Everybody ought to be familiar with the concept of marginal utility, which is the utility/use/satisfaction that adding one more unit brings. For example, suppose you like ice cream cones. Then the marginal utility of the first cone is high. The second is a bit lower, but once the belly fills up and the blood sugar starts spiking, the marginal utility drops to zero or even negative.

Marginal utility is a very important quality to consider. It underlies the entire philosophy of when enough is enough. For instance, I could have kept working and earned even more money, but the utility of that money was far lower than the money and cash flow I already had, especially considering that I wasn’t going to use it anyway.

For me my main consideration when buying stuff is not how much it costs — I can buy pretty much everything a normal consumer buys — but how much of a hassle it is to own it.

Marginal tax rates work on a similar principle. They determine how much of the last dollar you earn you get to keep. What is really interesting is that tax rates are different depending on how the money is earned.

Since I no longer have a salary we dropped into the 15% tax bracket on earned income.

First, this means that qualified dividends which is my dominant source of income is taxed at 0%. That’s right, I don’t pay taxes on that. Note that this is due to the Bush tax cuts of 2001/03 which are scheduled to run out in 2011 if they are not extended(*). Hence $1000 in dividends means $1000 in my pocket.

Did you notice, I don’t need to pay taxes. Outrageous, right?

(*) Naturally I am very interested in whether they will be extended on not.

Compare that to my freelance work. Since DW’s work puts us in the 15% bracket, this means that it is taxed at 15%. I reason thus, since DW is salaried and thus can’t change her income whereas I am free to work as much as I please. However, I also pay social security taxes which comes to 15.3%. I get to deduct half of those pretax, which means I get a deduction of 15.3%/2*15% = 1.15%, a mere pittance, but thanks anyway even though it is phrased to sound better than it is. Hence my marginal tax rate on freelance work is 15+15.3-1.15 = 29.15%.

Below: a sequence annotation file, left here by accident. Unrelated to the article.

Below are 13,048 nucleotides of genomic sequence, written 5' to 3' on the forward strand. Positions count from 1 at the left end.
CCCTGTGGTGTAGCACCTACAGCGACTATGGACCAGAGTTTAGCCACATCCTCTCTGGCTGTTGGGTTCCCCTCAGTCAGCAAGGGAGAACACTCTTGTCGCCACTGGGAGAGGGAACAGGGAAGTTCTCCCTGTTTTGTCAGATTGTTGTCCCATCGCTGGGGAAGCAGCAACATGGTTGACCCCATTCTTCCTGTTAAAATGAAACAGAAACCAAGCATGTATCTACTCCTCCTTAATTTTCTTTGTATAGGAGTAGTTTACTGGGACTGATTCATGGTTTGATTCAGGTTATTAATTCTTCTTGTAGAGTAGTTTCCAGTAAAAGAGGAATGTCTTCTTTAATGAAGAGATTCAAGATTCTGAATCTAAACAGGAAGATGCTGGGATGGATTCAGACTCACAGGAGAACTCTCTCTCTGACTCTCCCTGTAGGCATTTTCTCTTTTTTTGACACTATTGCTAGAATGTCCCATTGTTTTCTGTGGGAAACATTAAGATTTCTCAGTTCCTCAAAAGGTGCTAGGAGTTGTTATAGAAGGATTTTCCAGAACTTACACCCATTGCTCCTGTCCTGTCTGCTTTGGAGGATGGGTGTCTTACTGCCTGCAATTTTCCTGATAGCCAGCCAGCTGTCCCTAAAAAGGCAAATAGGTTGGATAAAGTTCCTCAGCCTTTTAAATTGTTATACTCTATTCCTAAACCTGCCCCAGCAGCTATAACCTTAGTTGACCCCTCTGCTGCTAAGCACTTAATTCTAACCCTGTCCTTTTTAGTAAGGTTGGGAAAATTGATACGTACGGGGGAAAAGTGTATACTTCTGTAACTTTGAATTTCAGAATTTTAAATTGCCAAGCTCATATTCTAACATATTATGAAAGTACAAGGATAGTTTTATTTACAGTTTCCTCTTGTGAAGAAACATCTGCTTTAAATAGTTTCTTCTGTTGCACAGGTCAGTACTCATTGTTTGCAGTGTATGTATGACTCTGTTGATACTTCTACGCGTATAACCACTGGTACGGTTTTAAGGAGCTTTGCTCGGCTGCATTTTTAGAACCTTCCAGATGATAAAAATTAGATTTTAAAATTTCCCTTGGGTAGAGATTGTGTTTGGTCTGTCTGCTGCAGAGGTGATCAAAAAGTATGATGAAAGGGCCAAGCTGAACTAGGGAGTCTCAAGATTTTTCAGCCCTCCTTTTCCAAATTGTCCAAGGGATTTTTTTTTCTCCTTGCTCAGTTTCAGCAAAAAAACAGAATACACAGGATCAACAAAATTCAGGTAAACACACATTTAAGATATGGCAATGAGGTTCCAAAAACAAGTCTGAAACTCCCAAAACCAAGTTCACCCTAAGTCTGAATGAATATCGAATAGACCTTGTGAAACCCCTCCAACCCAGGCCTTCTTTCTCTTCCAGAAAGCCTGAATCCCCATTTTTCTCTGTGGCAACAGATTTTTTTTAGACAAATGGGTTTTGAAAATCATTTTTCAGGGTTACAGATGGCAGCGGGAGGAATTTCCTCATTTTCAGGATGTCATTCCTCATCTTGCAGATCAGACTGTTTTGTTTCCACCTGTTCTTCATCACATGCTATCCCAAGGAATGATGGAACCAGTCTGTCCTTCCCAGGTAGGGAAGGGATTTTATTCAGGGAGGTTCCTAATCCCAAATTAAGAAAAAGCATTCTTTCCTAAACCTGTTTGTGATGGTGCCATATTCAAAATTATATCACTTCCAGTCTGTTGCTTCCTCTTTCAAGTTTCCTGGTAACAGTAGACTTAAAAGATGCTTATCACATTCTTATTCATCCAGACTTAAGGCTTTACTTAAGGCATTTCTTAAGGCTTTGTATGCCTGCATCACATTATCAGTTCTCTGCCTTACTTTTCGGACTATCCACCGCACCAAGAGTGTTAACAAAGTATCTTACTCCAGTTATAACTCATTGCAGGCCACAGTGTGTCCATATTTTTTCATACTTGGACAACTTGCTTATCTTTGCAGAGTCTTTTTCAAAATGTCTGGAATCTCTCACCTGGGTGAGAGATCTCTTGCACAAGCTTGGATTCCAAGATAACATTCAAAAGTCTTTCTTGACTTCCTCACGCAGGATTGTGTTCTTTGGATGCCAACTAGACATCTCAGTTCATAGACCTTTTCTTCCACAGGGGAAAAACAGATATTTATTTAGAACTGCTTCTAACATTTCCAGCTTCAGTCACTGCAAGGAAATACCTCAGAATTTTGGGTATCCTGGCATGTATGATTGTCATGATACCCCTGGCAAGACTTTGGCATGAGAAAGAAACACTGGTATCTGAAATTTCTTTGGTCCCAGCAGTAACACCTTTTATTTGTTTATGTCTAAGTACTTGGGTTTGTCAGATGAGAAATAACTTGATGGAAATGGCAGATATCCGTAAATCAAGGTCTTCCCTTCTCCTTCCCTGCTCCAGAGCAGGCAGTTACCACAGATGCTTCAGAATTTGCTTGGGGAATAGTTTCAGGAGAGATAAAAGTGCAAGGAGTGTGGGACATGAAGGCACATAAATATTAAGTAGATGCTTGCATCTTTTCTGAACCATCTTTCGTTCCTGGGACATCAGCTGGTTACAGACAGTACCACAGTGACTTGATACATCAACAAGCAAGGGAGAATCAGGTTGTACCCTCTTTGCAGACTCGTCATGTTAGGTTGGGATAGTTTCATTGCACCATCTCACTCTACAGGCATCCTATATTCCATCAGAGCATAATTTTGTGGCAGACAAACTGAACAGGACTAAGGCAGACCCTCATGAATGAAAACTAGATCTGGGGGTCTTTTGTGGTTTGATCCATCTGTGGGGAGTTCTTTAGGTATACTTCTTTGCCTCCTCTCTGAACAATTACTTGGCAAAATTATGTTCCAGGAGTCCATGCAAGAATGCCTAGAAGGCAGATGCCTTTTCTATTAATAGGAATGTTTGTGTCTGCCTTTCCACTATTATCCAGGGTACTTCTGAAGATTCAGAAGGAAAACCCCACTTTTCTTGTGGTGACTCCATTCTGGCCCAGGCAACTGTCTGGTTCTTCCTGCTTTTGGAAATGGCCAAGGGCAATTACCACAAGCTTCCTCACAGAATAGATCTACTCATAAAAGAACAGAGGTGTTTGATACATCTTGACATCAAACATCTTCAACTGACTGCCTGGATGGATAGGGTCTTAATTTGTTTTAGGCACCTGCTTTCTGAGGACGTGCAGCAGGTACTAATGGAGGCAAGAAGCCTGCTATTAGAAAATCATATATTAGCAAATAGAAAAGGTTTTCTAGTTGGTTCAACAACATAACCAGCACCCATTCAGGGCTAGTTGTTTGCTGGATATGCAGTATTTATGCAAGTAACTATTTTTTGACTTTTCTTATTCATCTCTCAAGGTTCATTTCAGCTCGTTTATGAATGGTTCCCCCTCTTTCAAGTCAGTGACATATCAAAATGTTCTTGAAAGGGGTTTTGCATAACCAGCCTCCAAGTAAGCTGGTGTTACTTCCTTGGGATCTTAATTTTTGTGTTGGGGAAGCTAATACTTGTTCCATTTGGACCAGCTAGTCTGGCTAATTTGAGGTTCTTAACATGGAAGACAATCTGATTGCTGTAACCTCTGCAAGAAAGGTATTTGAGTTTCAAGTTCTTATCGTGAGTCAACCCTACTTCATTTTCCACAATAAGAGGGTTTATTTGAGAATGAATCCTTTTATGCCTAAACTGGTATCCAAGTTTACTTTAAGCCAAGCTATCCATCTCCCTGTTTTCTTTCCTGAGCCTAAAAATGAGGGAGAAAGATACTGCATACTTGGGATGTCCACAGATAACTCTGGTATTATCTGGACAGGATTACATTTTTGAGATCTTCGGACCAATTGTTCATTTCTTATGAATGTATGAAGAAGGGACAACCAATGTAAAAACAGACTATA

I consider social security payments to be useless from my perspective. There is no reserve as the government is borrowing from the trust to fund general operations, like wars, legendary $800 toilet seats, free roads, various Mickey Mouse projects, etc. Besides, the system is scheduled to go broke in real terms, so I just see this a normal earned income tax with a euphemistic name.

Naturally, compared to having money working for you, working for money under the small business taxation really has to be worth it. However, frequently it is more worthwhile to work for myself (0% tax on replacing my own water pump myself) rather than working for someone else to get money to pay someone else to work for me. No need to complicate things, right?

This does not suggest being completely self-sufficient. Marginally speaking, some skills are just not worth learning e.g. things you only do once or which needs serious tools. However, other things are better done yourself.

In my political opinion, taxing work is dumb(*). Tax is always incentive to do or use less. The communist experiment has failed. For anything which is annoying (most work) we can expect people to do less if they still get the same utility. In other words, when it comes to work, people ain’t stupid. I would much rather see a national sales tax or even better, a national value added tax (which makes it harder to cheat), replace all sorts of income taxes. This would provide incentives to work more and use less, in other words, make the country wealthy. The current tax structure is defined to make people consume more. Therefore the current tax structure is highly profitable and thus I don’t foresee it changing due to the lobbyist nature of government (what we have is somewhat of an indirect plutocracy). It’s too bad.

(*) And tax payers are kept dumb by taxing income as it is earned rather than demanded a lump sum once a year. Salaried people never see the social security tax, nor do the see the socialized healthcare tax for the older population.

Daily Yakezie: How Much Is Your Time Worth @ Eliminate the Muda!, Are Employers Making Crazy Assumptions? @ Sweating the Big Stuff, & What is Financial Literacy? Part 1 @ Canadian Finance Blog

Originally posted 2010-03-12 12:43:45.